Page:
2

I'm sure this is possible, but its beyond my meager abilities with .htaccess files.

We have an internal php app that we use, we have basic security internally, but dont need to worry too much. I would like to make it available online for use when staff are out and about. I would like to have additional security based on htaccess or htpassword files.

Is it possible to write a htaccess file that does the following

  • If user is accessing from office.mydomain.com it means they are internal (office.mydomain.com resolves to an internal ip like 192.168.22.22) so allow unimpeded access
  • If the user is accessing from outside it will be external.myoffice.com - if this is the case as an added bit of security I would like to use .htaccess and a password file to get the user to enter an apache password.

Can anyone tell me how to write this with .htaccess file?

Update: Thanks for all the answers, I have posted what worked for me as an answer to help others.

4 Answers 4

5

You can use

RewriteCond %{REMOTE_ADDR} !^192\.168\.

to specify the condition of an external IP, or use

RewriteCond %{REMOTE_ADDR} ^192\.168\.

for the condition of a local IP.

You will just have to integrate these into your existing htaccess rules in a sensible way.

2
  • Thanks but I think this just works for rewrite rules rather than authentication.
    – Toby Allen
    Feb 6, 2011 at 19:05
  • 2
    @Toby Allen: To employ this for access control, you need to use the forbidden|F flag in the RewriteRule. Feb 27, 2012 at 15:20
3

I think this does do what you want; http://codesanity.net/2009/11/conditional-htpasswd-multienvironment-setups/ http://tomschlick.com/2009/11/08/conditional-htpasswd-multi-environments/

https://tomschlick.com/2009/11/08/conditional-htpasswd-multi-environments

Correct address for the resource as of 2022/01/15. https://tomschlick.com/conditional-htpasswd-multi-environments/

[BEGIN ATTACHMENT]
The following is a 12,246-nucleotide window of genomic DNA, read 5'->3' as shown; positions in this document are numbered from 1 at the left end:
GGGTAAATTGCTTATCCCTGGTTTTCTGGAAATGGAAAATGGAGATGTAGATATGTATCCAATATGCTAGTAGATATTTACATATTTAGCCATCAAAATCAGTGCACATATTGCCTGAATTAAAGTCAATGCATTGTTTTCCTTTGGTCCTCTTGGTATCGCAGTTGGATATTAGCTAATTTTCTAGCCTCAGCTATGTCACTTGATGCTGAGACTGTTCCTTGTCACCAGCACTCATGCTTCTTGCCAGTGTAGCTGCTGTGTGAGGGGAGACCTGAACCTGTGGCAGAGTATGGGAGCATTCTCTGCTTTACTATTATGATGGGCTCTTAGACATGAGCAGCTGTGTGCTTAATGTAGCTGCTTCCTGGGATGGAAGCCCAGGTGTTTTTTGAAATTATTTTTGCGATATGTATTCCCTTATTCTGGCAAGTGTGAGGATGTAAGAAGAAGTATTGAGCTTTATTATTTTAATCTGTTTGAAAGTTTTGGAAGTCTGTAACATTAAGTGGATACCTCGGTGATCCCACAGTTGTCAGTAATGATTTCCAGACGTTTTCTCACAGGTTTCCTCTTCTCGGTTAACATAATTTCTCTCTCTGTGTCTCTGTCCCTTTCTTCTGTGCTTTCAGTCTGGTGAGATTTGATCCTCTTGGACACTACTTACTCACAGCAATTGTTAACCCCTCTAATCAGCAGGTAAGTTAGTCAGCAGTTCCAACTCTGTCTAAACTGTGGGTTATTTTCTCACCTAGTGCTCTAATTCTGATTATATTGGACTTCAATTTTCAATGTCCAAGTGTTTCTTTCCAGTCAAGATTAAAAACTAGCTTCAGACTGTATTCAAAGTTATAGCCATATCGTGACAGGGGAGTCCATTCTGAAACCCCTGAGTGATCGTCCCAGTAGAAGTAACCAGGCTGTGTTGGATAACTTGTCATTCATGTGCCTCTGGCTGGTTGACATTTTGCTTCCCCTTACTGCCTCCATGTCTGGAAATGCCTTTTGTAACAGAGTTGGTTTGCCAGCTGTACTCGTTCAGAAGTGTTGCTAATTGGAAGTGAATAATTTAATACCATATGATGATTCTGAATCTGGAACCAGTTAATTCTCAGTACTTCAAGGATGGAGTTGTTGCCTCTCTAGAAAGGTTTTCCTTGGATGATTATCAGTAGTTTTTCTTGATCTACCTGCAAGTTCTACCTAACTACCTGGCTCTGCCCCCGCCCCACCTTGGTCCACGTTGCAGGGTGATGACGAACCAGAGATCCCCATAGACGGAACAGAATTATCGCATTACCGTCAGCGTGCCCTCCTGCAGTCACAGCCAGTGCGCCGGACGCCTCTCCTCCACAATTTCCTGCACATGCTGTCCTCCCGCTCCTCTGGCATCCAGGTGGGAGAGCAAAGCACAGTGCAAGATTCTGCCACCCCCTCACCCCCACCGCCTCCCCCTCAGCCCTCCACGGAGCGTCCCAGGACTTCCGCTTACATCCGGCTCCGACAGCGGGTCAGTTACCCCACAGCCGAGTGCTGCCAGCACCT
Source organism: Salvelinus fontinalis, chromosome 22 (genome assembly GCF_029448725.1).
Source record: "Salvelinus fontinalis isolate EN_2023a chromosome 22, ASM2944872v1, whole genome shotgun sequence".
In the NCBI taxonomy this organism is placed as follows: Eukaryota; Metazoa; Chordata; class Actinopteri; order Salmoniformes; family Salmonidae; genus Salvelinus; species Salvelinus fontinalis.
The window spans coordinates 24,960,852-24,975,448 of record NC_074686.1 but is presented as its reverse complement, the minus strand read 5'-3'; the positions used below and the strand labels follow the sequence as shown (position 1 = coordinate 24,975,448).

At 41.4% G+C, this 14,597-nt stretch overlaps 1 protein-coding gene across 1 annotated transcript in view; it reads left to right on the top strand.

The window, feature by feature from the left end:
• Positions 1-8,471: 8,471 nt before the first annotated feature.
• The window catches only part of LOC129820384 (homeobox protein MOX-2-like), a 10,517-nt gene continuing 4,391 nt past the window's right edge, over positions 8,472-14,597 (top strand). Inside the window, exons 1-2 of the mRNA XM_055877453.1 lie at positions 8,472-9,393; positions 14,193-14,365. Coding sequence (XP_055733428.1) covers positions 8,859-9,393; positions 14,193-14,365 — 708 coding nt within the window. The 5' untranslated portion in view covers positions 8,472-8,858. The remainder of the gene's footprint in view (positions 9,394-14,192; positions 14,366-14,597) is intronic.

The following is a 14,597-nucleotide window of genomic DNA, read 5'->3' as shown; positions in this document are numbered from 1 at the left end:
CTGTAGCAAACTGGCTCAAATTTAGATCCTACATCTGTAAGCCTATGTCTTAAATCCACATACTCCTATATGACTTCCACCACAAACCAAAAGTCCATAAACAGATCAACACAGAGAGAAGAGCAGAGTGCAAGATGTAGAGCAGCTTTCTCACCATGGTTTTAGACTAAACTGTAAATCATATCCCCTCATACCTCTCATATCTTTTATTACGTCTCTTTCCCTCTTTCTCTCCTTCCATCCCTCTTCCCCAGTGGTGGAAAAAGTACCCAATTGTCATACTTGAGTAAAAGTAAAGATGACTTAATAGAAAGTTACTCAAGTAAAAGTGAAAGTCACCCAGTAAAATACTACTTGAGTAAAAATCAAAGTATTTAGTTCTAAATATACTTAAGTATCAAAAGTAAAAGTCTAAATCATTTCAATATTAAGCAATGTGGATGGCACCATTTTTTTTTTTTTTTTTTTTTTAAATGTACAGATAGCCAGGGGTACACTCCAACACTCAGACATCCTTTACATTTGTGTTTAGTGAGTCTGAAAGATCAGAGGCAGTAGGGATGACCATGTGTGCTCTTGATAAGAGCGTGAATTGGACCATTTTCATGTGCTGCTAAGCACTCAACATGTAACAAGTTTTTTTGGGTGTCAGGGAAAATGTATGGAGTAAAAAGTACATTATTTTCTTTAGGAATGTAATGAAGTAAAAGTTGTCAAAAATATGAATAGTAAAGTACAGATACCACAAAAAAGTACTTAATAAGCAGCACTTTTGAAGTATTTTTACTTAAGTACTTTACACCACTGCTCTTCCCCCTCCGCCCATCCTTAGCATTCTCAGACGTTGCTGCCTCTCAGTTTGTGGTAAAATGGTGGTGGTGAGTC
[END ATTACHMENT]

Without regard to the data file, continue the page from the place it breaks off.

3
  • 1
    The domain codesanity.net is dead - this answer is no longer useful. Jan 10, 2014 at 13:20
  • Thanks for the heads-up @UlrikH.Kold . Changed the url to the new domain.
    – Gerben
    Jan 10, 2014 at 15:05
  • 2
    @JRameshFernandez link is now fixed.
    – Gerben
    Feb 19, 2017 at 16:11
2

Here you go

order deny,allow
allow from 192.168.22.0/255.255.255.0
deny from all

You can use a subnet mask to make sure the visitors are from the same network. If you need to address another network, just use those IP's (as the server sees them)

2
  • 192.168.22.22 is the ip of my server, not the client. I need to base it on the url not the ip address.
    – Toby Allen
    Feb 6, 2011 at 11:41
  • I'm not sure this will help. Toby doesn't want to prevent external users from visiting. He just wants to give local users special treatment. Feb 6, 2011 at 11:42
2

To Complete this answer the following Works.

#allows everything if its on a certain host
SetEnvIf HOST "^www.mysite.com" external_url
SetEnvIf HOST "^localhost" local_url
Order Deny,Allow

AuthName "Restricted Area"
AuthType Basic
AuthUserFile path/to/your/.htpasswd
AuthGroupFile /
Require valid-user

#Allow valid-user
Deny from all
Allow from env=external_url
Allow from env=local_url
Satisfy any

This pops up a Restricted Area login box if you visit via the www.mysite.com but displays nothing if you are coming locally.

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